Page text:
Sullivan receives grant for genetics study of schizophrenia, bipolar disorder

Wednesday, May 12, 2010 — Dr. Sullivan's project is one of 15 selected out of 170 proposals submitted by researchers worldwide. Each will each receive $100,000 annually in support of one year of research.

Sullivan receives grant for genetics study of schizophrenia, bipolar disorder
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Patrick Sullivan, MD

CHAPEL HILL — Patrick Sullivan, MD has received a 2010 Distinguished Investigator Award from NARSAD for a comparison of genetics in schizophrenia and bipolar disorder.

His project is one of 15 selected out of 170 proposals submitted by researchers worldwide. Each project will each receive $100,000 annually in support of one year of research.

Sullivan, who is Ray M. Hayworth and Family Distinguished Professor of Psychiatry at the UNC School of Medicine and a member of the Carolina Center for Genome Sciences, has identified four families that are affected by schizophrenia and/or bipolar disorder and will perform DNA analysis to try to identify variations and genetic links to psychosis. Two families are from northern Sweden and the other two families are from southern Spain, in Andalusia. All have an unusually high number of affected family members. Sullivan will employ methods that will allow him to study rare genetic variants, including changes in the copy number of genes.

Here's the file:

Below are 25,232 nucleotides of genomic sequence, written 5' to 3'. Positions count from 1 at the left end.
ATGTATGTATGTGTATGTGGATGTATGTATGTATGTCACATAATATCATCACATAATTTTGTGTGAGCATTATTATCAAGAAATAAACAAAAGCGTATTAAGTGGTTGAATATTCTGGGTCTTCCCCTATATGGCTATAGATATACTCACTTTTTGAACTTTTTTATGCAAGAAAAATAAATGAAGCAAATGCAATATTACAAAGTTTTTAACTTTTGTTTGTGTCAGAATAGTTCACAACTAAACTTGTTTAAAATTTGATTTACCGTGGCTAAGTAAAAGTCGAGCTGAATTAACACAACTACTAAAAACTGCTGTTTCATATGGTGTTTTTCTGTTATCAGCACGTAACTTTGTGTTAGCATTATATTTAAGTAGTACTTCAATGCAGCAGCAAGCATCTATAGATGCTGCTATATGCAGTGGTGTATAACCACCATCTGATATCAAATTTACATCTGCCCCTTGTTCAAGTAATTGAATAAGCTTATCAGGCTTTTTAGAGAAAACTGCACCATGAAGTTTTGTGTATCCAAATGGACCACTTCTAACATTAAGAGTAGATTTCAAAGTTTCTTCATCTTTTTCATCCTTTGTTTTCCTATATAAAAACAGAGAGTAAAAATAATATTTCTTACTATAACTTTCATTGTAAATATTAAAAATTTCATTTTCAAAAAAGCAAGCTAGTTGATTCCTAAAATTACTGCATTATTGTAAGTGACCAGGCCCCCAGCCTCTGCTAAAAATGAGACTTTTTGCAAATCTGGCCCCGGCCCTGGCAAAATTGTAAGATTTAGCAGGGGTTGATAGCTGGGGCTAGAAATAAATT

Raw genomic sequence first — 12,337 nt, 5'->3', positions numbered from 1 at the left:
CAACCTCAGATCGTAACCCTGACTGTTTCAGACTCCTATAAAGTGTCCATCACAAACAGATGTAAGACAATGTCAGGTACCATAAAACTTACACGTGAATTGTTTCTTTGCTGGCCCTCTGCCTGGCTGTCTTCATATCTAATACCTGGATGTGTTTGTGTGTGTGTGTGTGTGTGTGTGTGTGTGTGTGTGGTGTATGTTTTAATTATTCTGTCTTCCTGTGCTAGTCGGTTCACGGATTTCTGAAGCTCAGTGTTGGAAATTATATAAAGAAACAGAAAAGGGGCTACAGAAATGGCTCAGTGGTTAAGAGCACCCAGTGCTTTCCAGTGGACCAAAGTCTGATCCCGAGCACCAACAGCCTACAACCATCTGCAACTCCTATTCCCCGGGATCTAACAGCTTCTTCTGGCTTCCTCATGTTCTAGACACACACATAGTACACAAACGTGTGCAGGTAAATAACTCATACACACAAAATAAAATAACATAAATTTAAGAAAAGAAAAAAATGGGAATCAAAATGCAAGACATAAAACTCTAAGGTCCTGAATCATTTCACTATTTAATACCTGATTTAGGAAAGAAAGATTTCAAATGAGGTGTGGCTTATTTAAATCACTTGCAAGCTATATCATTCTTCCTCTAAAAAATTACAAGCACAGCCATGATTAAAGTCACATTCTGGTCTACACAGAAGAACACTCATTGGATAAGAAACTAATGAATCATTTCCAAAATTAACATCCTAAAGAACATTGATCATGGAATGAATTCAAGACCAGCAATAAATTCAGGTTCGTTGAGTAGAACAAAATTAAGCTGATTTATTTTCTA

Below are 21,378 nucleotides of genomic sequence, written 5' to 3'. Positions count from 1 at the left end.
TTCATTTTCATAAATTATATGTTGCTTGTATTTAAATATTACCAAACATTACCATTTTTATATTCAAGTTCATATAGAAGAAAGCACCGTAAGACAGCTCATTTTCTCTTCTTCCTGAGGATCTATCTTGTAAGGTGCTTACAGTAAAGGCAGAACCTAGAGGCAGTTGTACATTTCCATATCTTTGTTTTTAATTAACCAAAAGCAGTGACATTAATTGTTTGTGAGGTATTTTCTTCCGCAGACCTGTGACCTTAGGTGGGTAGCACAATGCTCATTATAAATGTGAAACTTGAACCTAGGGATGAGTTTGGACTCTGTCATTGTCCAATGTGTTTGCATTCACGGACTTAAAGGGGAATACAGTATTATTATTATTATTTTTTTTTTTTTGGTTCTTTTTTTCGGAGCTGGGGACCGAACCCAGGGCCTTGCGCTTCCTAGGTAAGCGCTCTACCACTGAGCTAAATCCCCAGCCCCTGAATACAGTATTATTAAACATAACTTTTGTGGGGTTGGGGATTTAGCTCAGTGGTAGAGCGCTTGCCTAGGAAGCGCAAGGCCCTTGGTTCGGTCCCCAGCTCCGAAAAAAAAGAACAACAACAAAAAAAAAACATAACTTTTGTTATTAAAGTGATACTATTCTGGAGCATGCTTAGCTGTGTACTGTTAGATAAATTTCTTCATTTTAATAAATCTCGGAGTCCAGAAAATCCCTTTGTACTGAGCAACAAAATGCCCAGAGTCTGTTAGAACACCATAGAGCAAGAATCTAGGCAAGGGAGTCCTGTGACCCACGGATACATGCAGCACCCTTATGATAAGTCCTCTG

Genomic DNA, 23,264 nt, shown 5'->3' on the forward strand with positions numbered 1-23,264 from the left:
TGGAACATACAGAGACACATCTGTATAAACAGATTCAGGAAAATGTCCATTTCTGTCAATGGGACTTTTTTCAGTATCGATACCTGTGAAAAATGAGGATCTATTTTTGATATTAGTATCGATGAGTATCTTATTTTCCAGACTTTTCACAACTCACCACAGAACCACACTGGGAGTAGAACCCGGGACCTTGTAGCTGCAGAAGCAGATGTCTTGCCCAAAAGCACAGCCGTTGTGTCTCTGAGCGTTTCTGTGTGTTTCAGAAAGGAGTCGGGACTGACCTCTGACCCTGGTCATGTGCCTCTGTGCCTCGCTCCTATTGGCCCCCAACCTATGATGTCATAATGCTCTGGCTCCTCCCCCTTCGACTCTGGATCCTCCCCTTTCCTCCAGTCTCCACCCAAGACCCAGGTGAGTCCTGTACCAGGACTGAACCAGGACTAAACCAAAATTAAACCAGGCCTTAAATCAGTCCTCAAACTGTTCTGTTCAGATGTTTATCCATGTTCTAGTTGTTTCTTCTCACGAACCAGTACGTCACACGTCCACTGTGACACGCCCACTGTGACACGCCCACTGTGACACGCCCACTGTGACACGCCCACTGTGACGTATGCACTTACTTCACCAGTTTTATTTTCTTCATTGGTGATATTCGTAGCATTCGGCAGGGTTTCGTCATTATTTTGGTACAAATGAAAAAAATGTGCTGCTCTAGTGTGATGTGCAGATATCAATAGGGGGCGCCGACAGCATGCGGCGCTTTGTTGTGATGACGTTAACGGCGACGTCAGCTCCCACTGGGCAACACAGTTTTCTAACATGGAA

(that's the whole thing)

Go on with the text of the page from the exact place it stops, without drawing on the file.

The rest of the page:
Once candidate pieces of DNA are identified, Sullivan and his team will sequence the DNA from subset of cases and compare any possible sequence variations with unrelated samples. Findings should contribute to the continuing effort to identify genes associated with schizophrenia to improve understanding, diagnosis and treatments for disorders that have psychotic symptoms.

Other members of the research term for this project are Danyu Lin, PhD, Dennis Gillings Distinguished Professor in the UNC Gillings School of Global Public Health, Wei Sun, PhDYun Li, PhD, and Ann Collins, PhD.  Wei Sun and Yun Li are assistant professors of biostatistics in the UNC Gillings School of Global Public Health who also have appointments in the Department of Genetics in the School of Medicine. Ann Collins is a post-doctoral fellow in the Department of Genetics.

NARSAD, formerly known as the National Alliance for Research on Schizophrenia and Depression (NARSAD), has adopted the business name “NARSAD, The World's Leading Charity Dedicated to Mental Health Research” to reflect the broader funding interests of the organization. In addition to funding research about schizophrenia and depression, NARSAD funds research such as childhood psychiatric disorders, bipolar disorder, and anxiety disorders.

Media contact: Tom Hughes, (919) 966-6047, tahughes@unch.unc.edu

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